have a learning disability?" I should have just said yes so she could
have pity on my poor stupid soul but missionaries don't lie! I don't
want you guys to have the wrong impression about Sister M; she's
real nice! Just today she offered me some of her button up shirts that
she'll leave behind. Too bad she's like 5'1" and ninety pounds. It's
the thought that counts.
The third and final sister I live with is my very own companion Sister
O. She's twenty five and from Arizona. She attended BYU before she
came out here. She tells me she used to be shy but because of the way
she talks to people in a completely foreign language, I don't believe
her. Her dad served his mission in Japan too, but the Kobe mission.
When they skyped on Christmas, they spoke Japanese to each other. One
of the first things I noticed about Sister O. was her hair. It's
gorgeous. She's not a natural blonde and her highlights have grown
out, but to me she's blonde. It's thick and wavy in every direction.
It reaches to about her shoulders, but it lays beautifully that way.
When we had our mission conference, all the other sisters that knew
her before, told her her hair looked so short and she looked so thin.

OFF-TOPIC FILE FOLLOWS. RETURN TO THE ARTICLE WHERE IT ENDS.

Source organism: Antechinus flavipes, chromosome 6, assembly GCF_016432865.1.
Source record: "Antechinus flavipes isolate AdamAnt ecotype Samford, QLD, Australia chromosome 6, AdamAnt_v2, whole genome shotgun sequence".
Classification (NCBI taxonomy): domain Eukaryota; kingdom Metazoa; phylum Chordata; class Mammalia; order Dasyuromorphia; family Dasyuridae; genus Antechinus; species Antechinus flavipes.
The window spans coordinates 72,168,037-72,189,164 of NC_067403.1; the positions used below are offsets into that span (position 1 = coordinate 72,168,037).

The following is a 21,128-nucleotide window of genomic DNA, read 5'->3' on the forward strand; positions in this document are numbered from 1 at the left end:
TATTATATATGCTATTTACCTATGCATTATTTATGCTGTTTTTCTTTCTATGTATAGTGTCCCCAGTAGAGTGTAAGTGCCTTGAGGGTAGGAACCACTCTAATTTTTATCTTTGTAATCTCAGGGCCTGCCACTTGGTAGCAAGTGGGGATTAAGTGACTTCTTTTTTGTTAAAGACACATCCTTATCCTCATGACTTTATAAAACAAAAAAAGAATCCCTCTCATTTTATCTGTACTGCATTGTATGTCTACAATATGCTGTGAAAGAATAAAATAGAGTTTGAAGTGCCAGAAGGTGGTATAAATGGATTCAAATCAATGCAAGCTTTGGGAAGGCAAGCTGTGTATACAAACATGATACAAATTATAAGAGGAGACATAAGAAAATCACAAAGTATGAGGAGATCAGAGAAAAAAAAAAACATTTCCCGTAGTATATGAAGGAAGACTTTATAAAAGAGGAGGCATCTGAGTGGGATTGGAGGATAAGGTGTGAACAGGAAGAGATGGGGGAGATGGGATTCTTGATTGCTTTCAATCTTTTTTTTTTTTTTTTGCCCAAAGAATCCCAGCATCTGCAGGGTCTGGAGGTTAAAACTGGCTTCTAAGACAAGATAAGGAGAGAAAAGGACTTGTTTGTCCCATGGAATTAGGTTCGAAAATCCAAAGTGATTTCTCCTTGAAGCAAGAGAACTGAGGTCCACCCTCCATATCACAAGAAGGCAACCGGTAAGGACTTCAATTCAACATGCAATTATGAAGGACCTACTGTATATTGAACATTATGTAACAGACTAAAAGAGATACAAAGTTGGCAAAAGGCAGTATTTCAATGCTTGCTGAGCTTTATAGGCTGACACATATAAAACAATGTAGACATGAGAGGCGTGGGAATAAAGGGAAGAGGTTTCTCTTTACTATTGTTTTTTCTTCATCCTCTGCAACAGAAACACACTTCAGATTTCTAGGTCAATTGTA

I've seen pictures of her before now and I honestly like this look the
best. She just looks so down to earth.
The second thing I noticed about Sister O. were her eyes. They're
blue, but there's a rim of yellow-I kid you not yellow!-around her
pupils. It's super cool.
She's the greatest! She's also nearing the end of her mission, she has
one final transfer after this one, but I'm the first missionary she
has trained! We were meant to be. And not just because we both like
The Lower Lights and the Come Thou Fount cd from the Mo Tab. We just
mesh. I love her a lot. It's during the most random parts of the day
that I fell these swells of love for my companion but I love it. She's
the greatest.
So something funny about this week: Just last night a member family
had us over for dinner. I've only been here for something like three
weeks and I've already been fed twice! That's not even counting the
heaps of food the ward members give us in a box outside of the chapel
at church. That box has fed me like eight meals. I will never have to
buy hot chocolate or peanut butter. ANYWAYS: so we're at this family's
house. And there's this little boy, about three-years-old who just
absolutely loves to sing. He knows songs in Japanese and English! But
in Japanese, there is no such thing as a "v" sound. So everyone
replaces it with "b." (I learned this the hard way when talking to the